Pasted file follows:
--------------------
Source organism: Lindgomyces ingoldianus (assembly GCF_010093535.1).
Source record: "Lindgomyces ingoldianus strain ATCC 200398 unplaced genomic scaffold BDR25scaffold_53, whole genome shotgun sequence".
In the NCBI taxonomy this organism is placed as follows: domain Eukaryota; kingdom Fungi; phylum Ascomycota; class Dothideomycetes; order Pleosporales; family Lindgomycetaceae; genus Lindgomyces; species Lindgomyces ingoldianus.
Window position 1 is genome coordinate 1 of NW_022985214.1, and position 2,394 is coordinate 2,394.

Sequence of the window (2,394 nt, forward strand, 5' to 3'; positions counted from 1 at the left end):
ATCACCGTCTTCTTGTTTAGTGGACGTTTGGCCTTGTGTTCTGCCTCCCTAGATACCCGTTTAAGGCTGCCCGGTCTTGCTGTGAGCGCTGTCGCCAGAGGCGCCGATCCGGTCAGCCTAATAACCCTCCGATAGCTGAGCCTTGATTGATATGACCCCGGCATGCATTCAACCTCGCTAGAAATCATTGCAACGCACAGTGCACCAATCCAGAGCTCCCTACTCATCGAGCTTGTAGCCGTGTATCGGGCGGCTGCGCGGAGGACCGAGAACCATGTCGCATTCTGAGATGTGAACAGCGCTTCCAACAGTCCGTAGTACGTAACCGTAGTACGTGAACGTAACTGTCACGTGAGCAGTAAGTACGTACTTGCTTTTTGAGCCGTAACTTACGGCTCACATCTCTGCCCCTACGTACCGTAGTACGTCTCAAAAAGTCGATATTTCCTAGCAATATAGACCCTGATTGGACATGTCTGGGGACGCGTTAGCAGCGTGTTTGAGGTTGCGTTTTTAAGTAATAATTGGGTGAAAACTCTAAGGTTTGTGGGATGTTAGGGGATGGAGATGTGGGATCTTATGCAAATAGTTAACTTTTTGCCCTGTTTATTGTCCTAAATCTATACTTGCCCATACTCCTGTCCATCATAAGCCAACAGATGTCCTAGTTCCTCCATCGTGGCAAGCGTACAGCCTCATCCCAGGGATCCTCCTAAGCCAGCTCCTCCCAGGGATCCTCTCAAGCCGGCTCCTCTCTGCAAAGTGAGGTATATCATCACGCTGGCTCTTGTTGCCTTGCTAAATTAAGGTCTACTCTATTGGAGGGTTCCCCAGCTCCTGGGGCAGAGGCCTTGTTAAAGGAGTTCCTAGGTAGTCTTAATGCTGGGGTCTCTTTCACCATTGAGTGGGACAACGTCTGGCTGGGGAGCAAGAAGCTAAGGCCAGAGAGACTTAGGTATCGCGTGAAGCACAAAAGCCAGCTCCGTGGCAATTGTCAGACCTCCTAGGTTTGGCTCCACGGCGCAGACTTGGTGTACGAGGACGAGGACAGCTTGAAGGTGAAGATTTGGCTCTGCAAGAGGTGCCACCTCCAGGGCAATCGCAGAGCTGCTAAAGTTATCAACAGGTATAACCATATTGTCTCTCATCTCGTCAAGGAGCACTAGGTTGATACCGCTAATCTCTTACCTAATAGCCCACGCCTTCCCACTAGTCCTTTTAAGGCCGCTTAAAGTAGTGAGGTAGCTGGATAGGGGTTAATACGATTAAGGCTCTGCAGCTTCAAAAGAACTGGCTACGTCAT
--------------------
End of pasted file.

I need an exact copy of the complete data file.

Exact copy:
Source organism: Lindgomyces ingoldianus (assembly GCF_010093535.1).
Source record: "Lindgomyces ingoldianus strain ATCC 200398 unplaced genomic scaffold BDR25scaffold_53, whole genome shotgun sequence".
In the NCBI taxonomy this organism is placed as follows: domain Eukaryota; kingdom Fungi; phylum Ascomycota; class Dothideomycetes; order Pleosporales; family Lindgomycetaceae; genus Lindgomyces; species Lindgomyces ingoldianus.
Window position 1 is genome coordinate 1 of NW_022985214.1, and position 2,394 is coordinate 2,394.

Sequence of the window (2,394 nt, forward strand, 5' to 3'; positions counted from 1 at the left end):
ATCACCGTCTTCTTGTTTAGTGGACGTTTGGCCTTGTGTTCTGCCTCCCTAGATACCCGTTTAAGGCTGCCCGGTCTTGCTGTGAGCGCTGTCGCCAGAGGCGCCGATCCGGTCAGCCTAATAACCCTCCGATAGCTGAGCCTTGATTGATATGACCCCGGCATGCATTCAACCTCGCTAGAAATCATTGCAACGCACAGTGCACCAATCCAGAGCTCCCTACTCATCGAGCTTGTAGCCGTGTATCGGGCGGCTGCGCGGAGGACCGAGAACCATGTCGCATTCTGAGATGTGAACAGCGCTTCCAACAGTCCGTAGTACGTAACCGTAGTACGTGAACGTAACTGTCACGTGAGCAGTAAGTACGTACTTGCTTTTTGAGCCGTAACTTACGGCTCACATCTCTGCCCCTACGTACCGTAGTACGTCTCAAAAAGTCGATATTTCCTAGCAATATAGACCCTGATTGGACATGTCTGGGGACGCGTTAGCAGCGTGTTTGAGGTTGCGTTTTTAAGTAATAATTGGGTGAAAACTCTAAGGTTTGTGGGATGTTAGGGGATGGAGATGTGGGATCTTATGCAAATAGTTAACTTTTTGCCCTGTTTATTGTCCTAAATCTATACTTGCCCATACTCCTGTCCATCATAAGCCAACAGATGTCCTAGTTCCTCCATCGTGGCAAGCGTACAGCCTCATCCCAGGGATCCTCCTAAGCCAGCTCCTCCCAGGGATCCTCTCAAGCCGGCTCCTCTCTGCAAAGTGAGGTATATCATCACGCTGGCTCTTGTTGCCTTGCTAAATTAAGGTCTACTCTATTGGAGGGTTCCCCAGCTCCTGGGGCAGAGGCCTTGTTAAAGGAGTTCCTAGGTAGTCTTAATGCTGGGGTCTCTTTCACCATTGAGTGGGACAACGTCTGGCTGGGGAGCAAGAAGCTAAGGCCAGAGAGACTTAGGTATCGCGTGAAGCACAAAAGCCAGCTCCGTGGCAATTGTCAGACCTCCTAGGTTTGGCTCCACGGCGCAGACTTGGTGTACGAGGACGAGGACAGCTTGAAGGTGAAGATTTGGCTCTGCAAGAGGTGCCACCTCCAGGGCAATCGCAGAGCTGCTAAAGTTATCAACAGGTATAACCATATTGTCTCTCATCTCGTCAAGGAGCACTAGGTTGATACCGCTAATCTCTTACCTAATAGCCCACGCCTTCCCACTAGTCCTTTTAAGGCCGCTTAAAGTAGTGAGGTAGCTGGATAGGGGTTAATACGATTAAGGCTCTGCAGCTTCAAAAGAACTGGCTACGTCAT